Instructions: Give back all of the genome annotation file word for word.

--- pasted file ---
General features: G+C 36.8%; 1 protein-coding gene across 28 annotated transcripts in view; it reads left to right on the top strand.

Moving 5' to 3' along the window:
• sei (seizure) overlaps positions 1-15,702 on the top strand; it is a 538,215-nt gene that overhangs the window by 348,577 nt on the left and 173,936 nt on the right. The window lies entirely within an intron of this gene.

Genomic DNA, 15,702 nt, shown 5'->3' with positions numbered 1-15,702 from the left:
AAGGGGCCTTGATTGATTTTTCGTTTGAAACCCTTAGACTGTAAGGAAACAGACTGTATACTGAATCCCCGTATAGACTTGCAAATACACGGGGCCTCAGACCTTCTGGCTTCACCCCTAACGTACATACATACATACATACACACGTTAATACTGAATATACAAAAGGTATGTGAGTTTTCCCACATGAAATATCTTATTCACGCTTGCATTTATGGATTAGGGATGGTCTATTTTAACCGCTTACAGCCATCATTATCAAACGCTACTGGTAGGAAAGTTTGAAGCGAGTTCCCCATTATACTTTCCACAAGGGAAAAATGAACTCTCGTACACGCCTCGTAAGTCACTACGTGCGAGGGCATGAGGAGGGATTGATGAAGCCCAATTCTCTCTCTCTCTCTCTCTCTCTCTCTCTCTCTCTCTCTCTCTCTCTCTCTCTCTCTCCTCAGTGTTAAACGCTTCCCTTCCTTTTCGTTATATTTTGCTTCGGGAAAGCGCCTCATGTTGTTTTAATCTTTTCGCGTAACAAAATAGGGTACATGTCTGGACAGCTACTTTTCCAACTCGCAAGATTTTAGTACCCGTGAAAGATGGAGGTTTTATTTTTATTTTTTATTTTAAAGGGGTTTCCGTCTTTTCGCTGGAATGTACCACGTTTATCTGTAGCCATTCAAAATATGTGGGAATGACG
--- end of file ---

General features: G+C 36.8%; 1 protein-coding gene across 28 annotated transcripts in view; it reads left to right on the top strand.

Moving 5' to 3' along the window:
• sei (seizure) overlaps positions 1-15,702 on the top strand; it is a 538,215-nt gene that overhangs the window by 348,577 nt on the left and 173,936 nt on the right. The window lies entirely within an intron of this gene.

Genomic DNA, 15,702 nt, shown 5'->3' with positions numbered 1-15,702 from the left:
AAGGGGCCTTGATTGATTTTTCGTTTGAAACCCTTAGACTGTAAGGAAACAGACTGTATACTGAATCCCCGTATAGACTTGCAAATACACGGGGCCTCAGACCTTCTGGCTTCACCCCTAACGTACATACATACATACATACACACGTTAATACTGAATATACAAAAGGTATGTGAGTTTTCCCACATGAAATATCTTATTCACGCTTGCATTTATGGATTAGGGATGGTCTATTTTAACCGCTTACAGCCATCATTATCAAACGCTACTGGTAGGAAAGTTTGAAGCGAGTTCCCCATTATACTTTCCACAAGGGAAAAATGAACTCTCGTACACGCCTCGTAAGTCACTACGTGCGAGGGCATGAGGAGGGATTGATGAAGCCCAATTCTCTCTCTCTCTCTCTCTCTCTCTCTCTCTCTCTCTCTCTCTCTCTCTCTCTCTCTCCTCAGTGTTAAACGCTTCCCTTCCTTTTCGTTATATTTTGCTTCGGGAAAGCGCCTCATGTTGTTTTAATCTTTTCGCGTAACAAAATAGGGTACATGTCTGGACAGCTACTTTTCCAACTCGCAAGATTTTAGTACCCGTGAAAGATGGAGGTTTTATTTTTATTTTTTATTTTAAAGGGGTTTCCGTCTTTTCGCTGGAATGTACCACGTTTATCTGTAGCCATTCAAAATATGTGGGAATGACG